15 February 2016

Breaking Down Aerosol Complexity: A simpler representation of aerosols captures the essence of their influence on climate


DOE scientists at Pacific Northwest National Laboratory demonstrated that a minimal representation of aerosol particles is suitable for estimating aerosol effects on the Earth’s energy balance in climate models. Aerosols affect the energy balance through scattering and absorbing sunlight and through their influence on cloud droplet number concentration. Climate simulations must account for all important radiative forcing mechanisms, including those due to human-caused aerosols. But because of the variety of sizes and compositions of aerosol particles, it is computationally too expensive to represent their full complexity in multi-century climate simulations. DOE scientists met this challenge by comparing simulations using the minimal representation of the aerosol and a more complex benchmark representation, showing that the minimal representation is accurate enough for climate change simulations and sufficiently inexpensive to enable multi-century simulations. This more efficient representation is being used in the Community Earth System Model to simulate future climate change for the Intergovernmental Panel on Climate Change.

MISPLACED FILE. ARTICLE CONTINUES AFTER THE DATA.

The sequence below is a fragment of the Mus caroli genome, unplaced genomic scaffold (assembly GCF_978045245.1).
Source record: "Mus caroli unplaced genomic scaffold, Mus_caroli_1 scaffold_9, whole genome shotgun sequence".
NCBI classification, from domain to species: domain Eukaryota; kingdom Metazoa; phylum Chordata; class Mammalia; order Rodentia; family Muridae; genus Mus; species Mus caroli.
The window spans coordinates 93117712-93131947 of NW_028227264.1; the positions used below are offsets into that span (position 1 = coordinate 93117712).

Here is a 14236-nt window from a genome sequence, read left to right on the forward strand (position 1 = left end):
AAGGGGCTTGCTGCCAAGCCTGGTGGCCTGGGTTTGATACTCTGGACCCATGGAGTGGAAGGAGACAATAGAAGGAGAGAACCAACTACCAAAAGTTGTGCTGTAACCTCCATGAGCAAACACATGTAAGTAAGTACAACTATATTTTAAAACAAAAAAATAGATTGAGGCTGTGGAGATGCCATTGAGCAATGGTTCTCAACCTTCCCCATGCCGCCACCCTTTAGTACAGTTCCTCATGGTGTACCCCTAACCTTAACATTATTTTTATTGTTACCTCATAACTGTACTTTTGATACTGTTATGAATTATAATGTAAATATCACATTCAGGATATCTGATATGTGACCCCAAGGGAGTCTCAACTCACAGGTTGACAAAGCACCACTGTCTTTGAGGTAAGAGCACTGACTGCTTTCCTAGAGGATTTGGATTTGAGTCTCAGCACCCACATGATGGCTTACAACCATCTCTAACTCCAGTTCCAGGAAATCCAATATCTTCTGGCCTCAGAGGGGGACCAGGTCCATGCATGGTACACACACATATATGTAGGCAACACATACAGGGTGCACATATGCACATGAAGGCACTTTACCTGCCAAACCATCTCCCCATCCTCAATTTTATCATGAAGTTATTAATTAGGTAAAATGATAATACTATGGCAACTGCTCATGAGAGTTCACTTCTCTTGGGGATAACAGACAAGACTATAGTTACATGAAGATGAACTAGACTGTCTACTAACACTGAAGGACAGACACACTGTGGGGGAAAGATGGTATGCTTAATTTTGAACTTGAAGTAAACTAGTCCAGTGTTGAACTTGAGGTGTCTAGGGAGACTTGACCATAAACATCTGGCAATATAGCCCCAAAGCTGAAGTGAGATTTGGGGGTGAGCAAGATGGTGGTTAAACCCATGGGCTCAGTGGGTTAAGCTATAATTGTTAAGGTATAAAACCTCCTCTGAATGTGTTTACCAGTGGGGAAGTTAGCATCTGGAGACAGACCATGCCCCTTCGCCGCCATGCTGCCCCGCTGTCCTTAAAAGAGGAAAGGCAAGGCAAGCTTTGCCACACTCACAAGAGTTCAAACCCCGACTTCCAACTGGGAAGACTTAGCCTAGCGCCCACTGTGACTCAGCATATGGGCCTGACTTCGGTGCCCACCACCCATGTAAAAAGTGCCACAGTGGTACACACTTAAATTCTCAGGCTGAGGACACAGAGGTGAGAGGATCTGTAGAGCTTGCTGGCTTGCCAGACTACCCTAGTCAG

Steven J. Ghan
Pacific Northwest National Laboratory (PNNL)

This work was funded by the U.S. Department of Energy, Office of Science, Scientific Discovery throughAdvanced Computing (SciDAC) Program and by the Office of Science Earth System Modeling Program. The CESM project is supported by the National Science Foundation and the Office of Science (BER) of the U.S. Department of Energy. Computing resources were provided by the Climate Simulation Laboratory at NCAR’s Computational and Information Systems Laboratory (CISL), sponsored by the National Science Foundation and other agencies. The Pacific Northwest National Laboratory is operated for DOE by Battelle Memorial Institute under Contract DE-AC06-76RLO 1830.